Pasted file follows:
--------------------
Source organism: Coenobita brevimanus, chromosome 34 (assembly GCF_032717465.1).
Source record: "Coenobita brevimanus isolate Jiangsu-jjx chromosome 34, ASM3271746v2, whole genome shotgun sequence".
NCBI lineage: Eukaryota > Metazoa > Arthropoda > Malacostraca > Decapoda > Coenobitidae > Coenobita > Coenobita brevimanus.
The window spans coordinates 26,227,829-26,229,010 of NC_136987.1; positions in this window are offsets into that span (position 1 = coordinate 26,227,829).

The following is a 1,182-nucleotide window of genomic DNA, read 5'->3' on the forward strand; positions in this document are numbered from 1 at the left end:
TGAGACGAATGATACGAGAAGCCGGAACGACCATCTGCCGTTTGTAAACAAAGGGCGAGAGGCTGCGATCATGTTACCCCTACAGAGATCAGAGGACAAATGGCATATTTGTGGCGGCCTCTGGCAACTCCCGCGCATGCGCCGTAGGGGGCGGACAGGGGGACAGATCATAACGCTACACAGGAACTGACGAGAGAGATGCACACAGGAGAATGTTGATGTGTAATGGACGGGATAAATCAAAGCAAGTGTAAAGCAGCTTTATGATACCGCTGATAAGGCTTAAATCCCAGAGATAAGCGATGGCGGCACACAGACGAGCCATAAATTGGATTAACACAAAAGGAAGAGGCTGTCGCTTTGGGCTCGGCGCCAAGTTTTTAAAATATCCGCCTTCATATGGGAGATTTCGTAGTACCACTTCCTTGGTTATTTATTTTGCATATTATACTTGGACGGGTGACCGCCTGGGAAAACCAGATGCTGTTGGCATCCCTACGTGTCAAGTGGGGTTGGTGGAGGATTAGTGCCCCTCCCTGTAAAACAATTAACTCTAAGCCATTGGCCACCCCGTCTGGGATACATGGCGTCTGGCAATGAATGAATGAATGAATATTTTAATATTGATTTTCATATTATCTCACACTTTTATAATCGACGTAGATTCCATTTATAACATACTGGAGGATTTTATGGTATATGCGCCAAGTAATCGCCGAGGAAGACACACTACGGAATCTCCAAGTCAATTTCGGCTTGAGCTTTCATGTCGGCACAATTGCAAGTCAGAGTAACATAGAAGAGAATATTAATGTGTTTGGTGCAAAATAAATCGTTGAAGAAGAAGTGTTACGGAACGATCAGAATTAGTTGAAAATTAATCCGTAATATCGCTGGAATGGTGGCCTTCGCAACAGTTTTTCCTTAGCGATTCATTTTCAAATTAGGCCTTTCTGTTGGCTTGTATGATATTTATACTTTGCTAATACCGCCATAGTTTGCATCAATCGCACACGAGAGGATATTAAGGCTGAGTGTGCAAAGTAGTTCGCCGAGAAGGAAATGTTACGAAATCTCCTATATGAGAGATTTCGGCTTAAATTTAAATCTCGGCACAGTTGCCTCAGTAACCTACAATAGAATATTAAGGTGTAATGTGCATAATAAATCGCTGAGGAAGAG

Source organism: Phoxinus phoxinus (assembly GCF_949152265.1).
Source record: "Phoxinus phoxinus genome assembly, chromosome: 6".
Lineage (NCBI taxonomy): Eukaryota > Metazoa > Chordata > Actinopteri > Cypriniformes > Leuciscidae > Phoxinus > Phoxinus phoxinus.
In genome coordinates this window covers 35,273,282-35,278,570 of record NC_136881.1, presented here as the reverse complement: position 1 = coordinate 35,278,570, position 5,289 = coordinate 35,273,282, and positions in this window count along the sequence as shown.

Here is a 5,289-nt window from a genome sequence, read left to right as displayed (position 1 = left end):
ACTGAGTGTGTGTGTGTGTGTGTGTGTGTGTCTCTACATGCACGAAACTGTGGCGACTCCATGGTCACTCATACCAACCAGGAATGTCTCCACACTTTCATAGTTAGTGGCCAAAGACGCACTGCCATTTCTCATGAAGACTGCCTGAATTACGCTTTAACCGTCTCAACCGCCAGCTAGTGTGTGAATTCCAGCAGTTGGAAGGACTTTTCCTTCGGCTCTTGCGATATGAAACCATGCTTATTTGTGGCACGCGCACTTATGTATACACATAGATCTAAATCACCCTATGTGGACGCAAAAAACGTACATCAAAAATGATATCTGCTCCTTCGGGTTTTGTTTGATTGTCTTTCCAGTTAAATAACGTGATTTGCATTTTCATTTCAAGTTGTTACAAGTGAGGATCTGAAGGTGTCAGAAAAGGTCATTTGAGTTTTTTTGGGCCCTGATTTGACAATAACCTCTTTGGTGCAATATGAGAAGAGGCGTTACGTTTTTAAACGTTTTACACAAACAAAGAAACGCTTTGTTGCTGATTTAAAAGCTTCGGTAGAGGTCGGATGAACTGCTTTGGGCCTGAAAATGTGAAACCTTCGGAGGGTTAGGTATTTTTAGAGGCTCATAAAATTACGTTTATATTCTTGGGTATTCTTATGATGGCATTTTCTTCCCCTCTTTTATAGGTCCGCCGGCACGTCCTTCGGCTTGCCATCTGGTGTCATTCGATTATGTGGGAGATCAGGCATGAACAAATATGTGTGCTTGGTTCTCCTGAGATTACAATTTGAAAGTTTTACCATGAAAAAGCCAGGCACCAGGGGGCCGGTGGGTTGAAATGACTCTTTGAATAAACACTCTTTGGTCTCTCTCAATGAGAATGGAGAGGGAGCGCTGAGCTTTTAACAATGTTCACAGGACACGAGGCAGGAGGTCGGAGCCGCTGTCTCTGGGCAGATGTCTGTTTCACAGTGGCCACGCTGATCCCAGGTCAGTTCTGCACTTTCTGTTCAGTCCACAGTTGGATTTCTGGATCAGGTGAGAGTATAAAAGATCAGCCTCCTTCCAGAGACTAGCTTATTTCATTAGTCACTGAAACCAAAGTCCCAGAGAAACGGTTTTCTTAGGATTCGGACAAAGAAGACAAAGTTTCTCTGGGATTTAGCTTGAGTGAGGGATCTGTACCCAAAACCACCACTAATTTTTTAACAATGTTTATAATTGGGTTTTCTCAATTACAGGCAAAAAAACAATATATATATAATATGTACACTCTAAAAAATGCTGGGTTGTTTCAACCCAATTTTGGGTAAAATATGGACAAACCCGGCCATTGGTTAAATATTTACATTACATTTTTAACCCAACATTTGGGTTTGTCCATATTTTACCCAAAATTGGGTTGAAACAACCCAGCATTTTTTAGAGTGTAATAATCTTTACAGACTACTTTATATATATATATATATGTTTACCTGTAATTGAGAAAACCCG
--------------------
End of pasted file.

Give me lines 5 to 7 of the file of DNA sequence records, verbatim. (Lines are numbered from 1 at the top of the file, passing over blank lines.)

The following is a 1,182-nucleotide window of genomic DNA, read 5'->3' on the forward strand; positions in this document are numbered from 1 at the left end:
TGAGACGAATGATACGAGAAGCCGGAACGACCATCTGCCGTTTGTAAACAAAGGGCGAGAGGCTGCGATCATGTTACCCCTACAGAGATCAGAGGACAAATGGCATATTTGTGGCGGCCTCTGGCAACTCCCGCGCATGCGCCGTAGGGGGCGGACAGGGGGACAGATCATAACGCTACACAGGAACTGACGAGAGAGATGCACACAGGAGAATGTTGATGTGTAATGGACGGGATAAATCAAAGCAAGTGTAAAGCAGCTTTATGATACCGCTGATAAGGCTTAAATCCCAGAGATAAGCGATGGCGGCACACAGACGAGCCATAAATTGGATTAACACAAAAGGAAGAGGCTGTCGCTTTGGGCTCGGCGCCAAGTTTTTAAAATATCCGCCTTCATATGGGAGATTTCGTAGTACCACTTCCTTGGTTATTTATTTTGCATATTATACTTGGACGGGTGACCGCCTGGGAAAACCAGATGCTGTTGGCATCCCTACGTGTCAAGTGGGGTTGGTGGAGGATTAGTGCCCCTCCCTGTAAAACAATTAACTCTAAGCCATTGGCCACCCCGTCTGGGATACATGGCGTCTGGCAATGAATGAATGAATGAATATTTTAATATTGATTTTCATATTATCTCACACTTTTATAATCGACGTAGATTCCATTTATAACATACTGGAGGATTTTATGGTATATGCGCCAAGTAATCGCCGAGGAAGACACACTACGGAATCTCCAAGTCAATTTCGGCTTGAGCTTTCATGTCGGCACAATTGCAAGTCAGAGTAACATAGAAGAGAATATTAATGTGTTTGGTGCAAAATAAATCGTTGAAGAAGAAGTGTTACGGAACGATCAGAATTAGTTGAAAATTAATCCGTAATATCGCTGGAATGGTGGCCTTCGCAACAGTTTTTCCTTAGCGATTCATTTTCAAATTAGGCCTTTCTGTTGGCTTGTATGATATTTATACTTTGCTAATACCGCCATAGTTTGCATCAATCGCACACGAGAGGATATTAAGGCTGAGTGTGCAAAGTAGTTCGCCGAGAAGGAAATGTTACGAAATCTCCTATATGAGAGATTTCGGCTTAAATTTAAATCTCGGCACAGTTGCCTCAGTAACCTACAATAGAATATTAAGGTGTAATGTGCATAATAAATCGCTGAGGAAGAG

Source organism: Phoxinus phoxinus (assembly GCF_949152265.1).